And yes, thanks Dennis for supplying Wayne with his Aqua Master and bringing relief to the Great Aqua Master Shortage of 2009. You must not let this happen again please. <grin>.

Regards,
Chris
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bobby

bobby

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PostSubject: Re: Aqua Master shortage   Aqua Master shortage - Page 3 Icon_minitimeWed Apr 29, 2009 10:32 pm

Chris Neaves" Nov28,2008 wrote:
We use a quality fish meal from Namibia as our protein source in Shogun. We have a vitamin premix from Roche in Switzerland – I like high levels of vitamin C, E and a (and good levels of all the other vitamins and minerals). I am fanatical about fresh food and Shogun is made every 4 – 6 weeks in small batches of 6 – 8 tons.

Chris Neaves" APR27,2009 wrote:
So corn gluten has -
Crude protein – 60% min
Crude fat – 1% min
Crude fibre – 3% max
Digestible protein – 98%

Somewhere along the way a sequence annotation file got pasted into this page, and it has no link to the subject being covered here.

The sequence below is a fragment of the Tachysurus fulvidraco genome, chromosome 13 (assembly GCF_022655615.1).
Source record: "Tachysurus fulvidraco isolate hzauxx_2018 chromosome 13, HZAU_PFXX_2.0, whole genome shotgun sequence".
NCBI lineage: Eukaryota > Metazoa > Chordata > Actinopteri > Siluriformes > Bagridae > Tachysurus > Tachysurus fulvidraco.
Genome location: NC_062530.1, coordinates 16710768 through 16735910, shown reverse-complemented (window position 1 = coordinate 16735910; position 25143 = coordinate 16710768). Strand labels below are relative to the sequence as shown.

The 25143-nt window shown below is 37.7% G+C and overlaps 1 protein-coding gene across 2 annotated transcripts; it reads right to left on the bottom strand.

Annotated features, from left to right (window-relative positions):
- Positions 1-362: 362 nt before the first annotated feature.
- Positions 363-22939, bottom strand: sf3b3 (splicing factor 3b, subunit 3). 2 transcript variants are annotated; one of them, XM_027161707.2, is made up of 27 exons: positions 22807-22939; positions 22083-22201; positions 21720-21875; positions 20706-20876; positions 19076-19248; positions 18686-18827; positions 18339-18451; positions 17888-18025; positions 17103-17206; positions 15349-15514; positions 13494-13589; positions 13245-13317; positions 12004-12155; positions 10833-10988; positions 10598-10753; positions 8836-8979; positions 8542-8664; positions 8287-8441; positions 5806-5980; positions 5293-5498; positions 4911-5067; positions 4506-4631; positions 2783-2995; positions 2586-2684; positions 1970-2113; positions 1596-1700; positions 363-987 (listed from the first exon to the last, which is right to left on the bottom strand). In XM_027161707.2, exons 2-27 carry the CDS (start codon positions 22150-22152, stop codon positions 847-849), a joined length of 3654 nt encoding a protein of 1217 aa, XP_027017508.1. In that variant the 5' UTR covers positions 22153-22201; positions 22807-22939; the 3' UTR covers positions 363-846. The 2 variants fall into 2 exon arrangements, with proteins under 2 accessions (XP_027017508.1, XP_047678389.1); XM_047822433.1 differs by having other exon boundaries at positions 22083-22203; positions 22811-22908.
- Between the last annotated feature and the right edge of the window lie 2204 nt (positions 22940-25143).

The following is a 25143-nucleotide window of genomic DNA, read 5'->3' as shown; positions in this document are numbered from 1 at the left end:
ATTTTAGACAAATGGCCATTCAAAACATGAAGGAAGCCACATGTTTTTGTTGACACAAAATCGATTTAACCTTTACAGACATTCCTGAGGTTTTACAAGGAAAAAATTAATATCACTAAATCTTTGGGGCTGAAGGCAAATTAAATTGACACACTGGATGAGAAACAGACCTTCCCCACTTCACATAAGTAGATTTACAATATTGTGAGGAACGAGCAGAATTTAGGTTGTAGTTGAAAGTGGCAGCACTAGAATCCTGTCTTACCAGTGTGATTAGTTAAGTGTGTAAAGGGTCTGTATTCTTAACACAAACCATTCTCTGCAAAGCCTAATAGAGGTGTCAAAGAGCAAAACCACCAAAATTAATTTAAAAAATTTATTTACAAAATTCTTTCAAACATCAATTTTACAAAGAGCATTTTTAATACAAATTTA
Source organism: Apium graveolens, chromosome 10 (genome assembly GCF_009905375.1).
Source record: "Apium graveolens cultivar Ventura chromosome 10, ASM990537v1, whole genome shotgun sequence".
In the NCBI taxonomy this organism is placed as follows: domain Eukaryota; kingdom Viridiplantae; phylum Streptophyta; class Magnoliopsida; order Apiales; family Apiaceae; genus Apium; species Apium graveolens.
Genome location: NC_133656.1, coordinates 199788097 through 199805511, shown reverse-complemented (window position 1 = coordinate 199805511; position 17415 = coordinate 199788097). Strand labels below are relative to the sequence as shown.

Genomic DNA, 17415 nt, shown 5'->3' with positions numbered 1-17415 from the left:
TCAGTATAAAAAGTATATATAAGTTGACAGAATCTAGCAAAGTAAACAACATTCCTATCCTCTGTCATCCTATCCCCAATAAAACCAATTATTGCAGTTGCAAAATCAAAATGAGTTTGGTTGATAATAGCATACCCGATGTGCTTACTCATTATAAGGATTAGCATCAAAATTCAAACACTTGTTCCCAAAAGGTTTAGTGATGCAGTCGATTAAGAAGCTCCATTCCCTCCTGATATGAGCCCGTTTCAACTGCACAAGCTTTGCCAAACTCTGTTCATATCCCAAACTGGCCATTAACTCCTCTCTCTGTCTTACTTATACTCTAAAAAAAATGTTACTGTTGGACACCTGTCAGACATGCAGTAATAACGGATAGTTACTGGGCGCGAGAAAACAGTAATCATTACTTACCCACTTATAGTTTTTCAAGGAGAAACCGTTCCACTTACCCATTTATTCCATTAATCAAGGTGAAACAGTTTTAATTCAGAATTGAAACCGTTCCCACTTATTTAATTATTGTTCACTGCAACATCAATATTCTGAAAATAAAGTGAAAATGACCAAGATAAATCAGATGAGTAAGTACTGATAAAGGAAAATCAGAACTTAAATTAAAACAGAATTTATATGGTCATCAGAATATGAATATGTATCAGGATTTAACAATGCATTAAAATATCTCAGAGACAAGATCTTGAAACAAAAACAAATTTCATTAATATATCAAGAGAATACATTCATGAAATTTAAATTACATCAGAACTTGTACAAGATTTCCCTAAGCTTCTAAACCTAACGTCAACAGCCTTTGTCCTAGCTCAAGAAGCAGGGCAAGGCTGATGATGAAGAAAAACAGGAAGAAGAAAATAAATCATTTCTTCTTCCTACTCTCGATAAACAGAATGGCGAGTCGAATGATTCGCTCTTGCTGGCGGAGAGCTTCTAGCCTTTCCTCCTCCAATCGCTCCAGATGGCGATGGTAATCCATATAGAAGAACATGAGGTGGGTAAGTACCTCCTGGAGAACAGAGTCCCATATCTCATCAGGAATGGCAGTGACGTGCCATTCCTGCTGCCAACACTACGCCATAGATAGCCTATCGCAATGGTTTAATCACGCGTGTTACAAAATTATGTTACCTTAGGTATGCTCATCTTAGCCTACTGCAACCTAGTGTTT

This is a high protein additive for animal feeds. It is also much cheaper than animal protein sources. So why not use it?

Chris Neaves" Apr26,2009 wrote:
"But how does a koi keeper tell which protein source the manufacturer has used? You simply can’t. Protein levels are given, not protein sources."


Hi Chris, Has the formula of shogun stayed the same or are we now using corn gluten?
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koicare

koicare

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PostSubject: Re: Aqua Master shortage   Aqua Master shortage - Page 3 Icon_minitimeThu Apr 30, 2009 5:34 am

Sorry Chris - I actually got the impression that you were unwilling to go further.

You made various statements like "reinventing the wheel...and not being able to make everyone happy....." so I did not pursue.

There are more than enough Koi foods out there - ie: that do not use maize in their products.... and have had sucess and good health.

The reference in my last posting to dogs and cats was simply as you remarked that if everyone believes what is on the internet then there would be 1000's of dogs and cats dying..... I have all the evidence...I even have all the research papers.....